There are some protests in other cities, but not to the scale as the one in Tehran. Remember, Tehran is the center of post secondary education in Iran, therefore the reason why you see so many students and intellectuals rioting there.

Well the other thing is that Tehran has a lot of the population concentrated there. However with out some unrest elsewhere, it's hard to increase the feeling of solidarty among the citizens. If it gets to the point that they feel like an enclave, they'll act like a cornered animal and cause issues.

Saw that, and that is pretty brutal I must say. However, that was one man who was individually alone. Right now there are thousands out there rioting, whom are mainly split into groups in case something happens to one another so they may support the victim.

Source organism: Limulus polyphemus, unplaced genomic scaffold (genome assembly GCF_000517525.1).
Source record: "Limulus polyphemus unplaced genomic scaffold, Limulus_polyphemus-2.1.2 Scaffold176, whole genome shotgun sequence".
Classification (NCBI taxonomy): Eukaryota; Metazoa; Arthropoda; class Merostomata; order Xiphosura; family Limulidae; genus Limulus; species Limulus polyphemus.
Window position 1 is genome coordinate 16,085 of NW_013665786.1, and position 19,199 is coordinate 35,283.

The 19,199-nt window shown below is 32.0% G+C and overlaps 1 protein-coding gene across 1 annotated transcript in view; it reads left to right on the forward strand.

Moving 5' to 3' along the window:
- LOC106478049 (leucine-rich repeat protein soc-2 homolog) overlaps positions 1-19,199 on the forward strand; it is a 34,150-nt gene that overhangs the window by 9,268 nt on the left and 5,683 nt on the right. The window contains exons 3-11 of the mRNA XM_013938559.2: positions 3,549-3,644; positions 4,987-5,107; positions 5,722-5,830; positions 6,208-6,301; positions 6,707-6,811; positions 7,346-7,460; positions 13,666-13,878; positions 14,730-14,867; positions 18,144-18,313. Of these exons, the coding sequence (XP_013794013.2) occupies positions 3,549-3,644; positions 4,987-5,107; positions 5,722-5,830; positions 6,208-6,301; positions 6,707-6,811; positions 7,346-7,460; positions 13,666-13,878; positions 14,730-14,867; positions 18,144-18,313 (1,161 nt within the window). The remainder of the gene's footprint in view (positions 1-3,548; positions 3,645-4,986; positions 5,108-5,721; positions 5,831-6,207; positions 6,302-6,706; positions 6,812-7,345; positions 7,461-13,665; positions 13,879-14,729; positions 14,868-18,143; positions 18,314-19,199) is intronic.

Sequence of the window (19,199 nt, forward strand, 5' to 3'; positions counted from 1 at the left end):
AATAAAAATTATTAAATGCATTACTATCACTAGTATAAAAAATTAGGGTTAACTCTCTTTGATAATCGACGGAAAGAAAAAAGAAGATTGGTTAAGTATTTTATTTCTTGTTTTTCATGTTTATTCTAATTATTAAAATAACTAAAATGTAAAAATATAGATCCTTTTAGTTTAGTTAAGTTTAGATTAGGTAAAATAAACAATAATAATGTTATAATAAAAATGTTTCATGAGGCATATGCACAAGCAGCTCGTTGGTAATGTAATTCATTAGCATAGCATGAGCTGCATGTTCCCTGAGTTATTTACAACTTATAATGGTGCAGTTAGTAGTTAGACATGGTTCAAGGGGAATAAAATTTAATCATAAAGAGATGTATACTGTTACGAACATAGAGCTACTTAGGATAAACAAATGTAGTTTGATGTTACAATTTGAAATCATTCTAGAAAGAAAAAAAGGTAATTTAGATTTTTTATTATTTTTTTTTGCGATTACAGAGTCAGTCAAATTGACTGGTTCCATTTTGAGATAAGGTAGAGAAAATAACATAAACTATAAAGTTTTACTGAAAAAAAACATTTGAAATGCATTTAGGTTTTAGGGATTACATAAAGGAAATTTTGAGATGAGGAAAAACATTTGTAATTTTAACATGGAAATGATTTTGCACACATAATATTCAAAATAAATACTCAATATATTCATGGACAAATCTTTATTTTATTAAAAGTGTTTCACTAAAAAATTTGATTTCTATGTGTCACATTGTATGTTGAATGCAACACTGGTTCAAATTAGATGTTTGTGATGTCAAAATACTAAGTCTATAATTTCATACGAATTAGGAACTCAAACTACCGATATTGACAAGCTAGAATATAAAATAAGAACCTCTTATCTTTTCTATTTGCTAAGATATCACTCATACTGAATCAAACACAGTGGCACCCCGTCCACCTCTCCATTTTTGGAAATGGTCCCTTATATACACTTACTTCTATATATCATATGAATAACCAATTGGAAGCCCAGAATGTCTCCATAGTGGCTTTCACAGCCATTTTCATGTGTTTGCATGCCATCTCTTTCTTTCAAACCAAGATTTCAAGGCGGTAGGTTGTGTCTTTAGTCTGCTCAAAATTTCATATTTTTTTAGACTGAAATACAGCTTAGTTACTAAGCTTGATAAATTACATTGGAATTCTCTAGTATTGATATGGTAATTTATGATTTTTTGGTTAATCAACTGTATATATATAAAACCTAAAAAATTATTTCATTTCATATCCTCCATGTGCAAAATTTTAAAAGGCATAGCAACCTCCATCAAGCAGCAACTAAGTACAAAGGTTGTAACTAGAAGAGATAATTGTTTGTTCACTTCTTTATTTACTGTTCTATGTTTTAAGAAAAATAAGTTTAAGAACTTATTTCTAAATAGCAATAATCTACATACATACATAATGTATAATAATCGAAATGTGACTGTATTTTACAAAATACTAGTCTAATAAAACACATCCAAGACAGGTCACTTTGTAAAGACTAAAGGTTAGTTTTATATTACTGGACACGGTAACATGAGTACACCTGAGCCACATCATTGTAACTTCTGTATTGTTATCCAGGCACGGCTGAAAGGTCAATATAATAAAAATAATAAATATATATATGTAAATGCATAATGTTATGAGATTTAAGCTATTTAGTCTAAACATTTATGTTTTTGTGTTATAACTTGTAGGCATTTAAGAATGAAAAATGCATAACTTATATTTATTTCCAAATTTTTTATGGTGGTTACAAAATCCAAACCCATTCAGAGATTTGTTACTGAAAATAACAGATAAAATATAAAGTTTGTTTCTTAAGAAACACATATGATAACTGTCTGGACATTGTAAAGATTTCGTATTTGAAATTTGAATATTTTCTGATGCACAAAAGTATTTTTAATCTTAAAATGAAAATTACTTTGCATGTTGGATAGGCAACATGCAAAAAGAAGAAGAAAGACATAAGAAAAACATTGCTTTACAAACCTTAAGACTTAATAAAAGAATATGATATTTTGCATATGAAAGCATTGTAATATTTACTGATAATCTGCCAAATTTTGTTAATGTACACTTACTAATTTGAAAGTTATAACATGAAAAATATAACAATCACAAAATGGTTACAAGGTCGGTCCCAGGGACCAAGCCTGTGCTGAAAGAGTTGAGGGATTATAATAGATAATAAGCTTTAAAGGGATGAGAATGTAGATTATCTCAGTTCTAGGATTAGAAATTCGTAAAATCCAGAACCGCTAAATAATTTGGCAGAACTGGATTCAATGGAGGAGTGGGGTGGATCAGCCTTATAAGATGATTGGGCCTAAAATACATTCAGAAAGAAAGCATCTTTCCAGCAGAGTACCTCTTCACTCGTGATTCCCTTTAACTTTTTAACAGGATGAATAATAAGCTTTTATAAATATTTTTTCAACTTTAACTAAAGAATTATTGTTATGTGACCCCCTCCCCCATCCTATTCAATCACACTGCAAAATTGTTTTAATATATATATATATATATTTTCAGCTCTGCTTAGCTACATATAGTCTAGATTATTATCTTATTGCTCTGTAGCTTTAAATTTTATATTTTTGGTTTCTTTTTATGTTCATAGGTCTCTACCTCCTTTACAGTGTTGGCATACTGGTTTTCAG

There were crack downs all across that part of the country, various people disappeared. They just happened to have pictures of this one guy because they had him publicly executed (they did after all drag him around town). In the past two years they've been hanging people and breaking up protests, they just haven't gotten press coverage then because it couldn't

Mousavi's supporters know the power of mass media and are utilizing it to the max in order to prevent it from fading in to obscurity. Recall there were similar protests in Moldova a few months ago over the election there, and they also attempted to use social networking to spread it. A combination of condemnation of the protesters for vandalizing the parliament and protesting a somewhat fair election caused them to disappear.

Iran has the fact that there is a lot of questionable aspects to this election and a coordinated protest utilizing the power of mass media in an attempt to press both locally and internationally.

However, the people are dealing with police backed up by the Basij militia. They've suffered bad casualties and have attempted to martyr them (martyrs are a powerful force in any popular revolt). In particular, one victim, a woman named "Nadah", which has spread across the media well.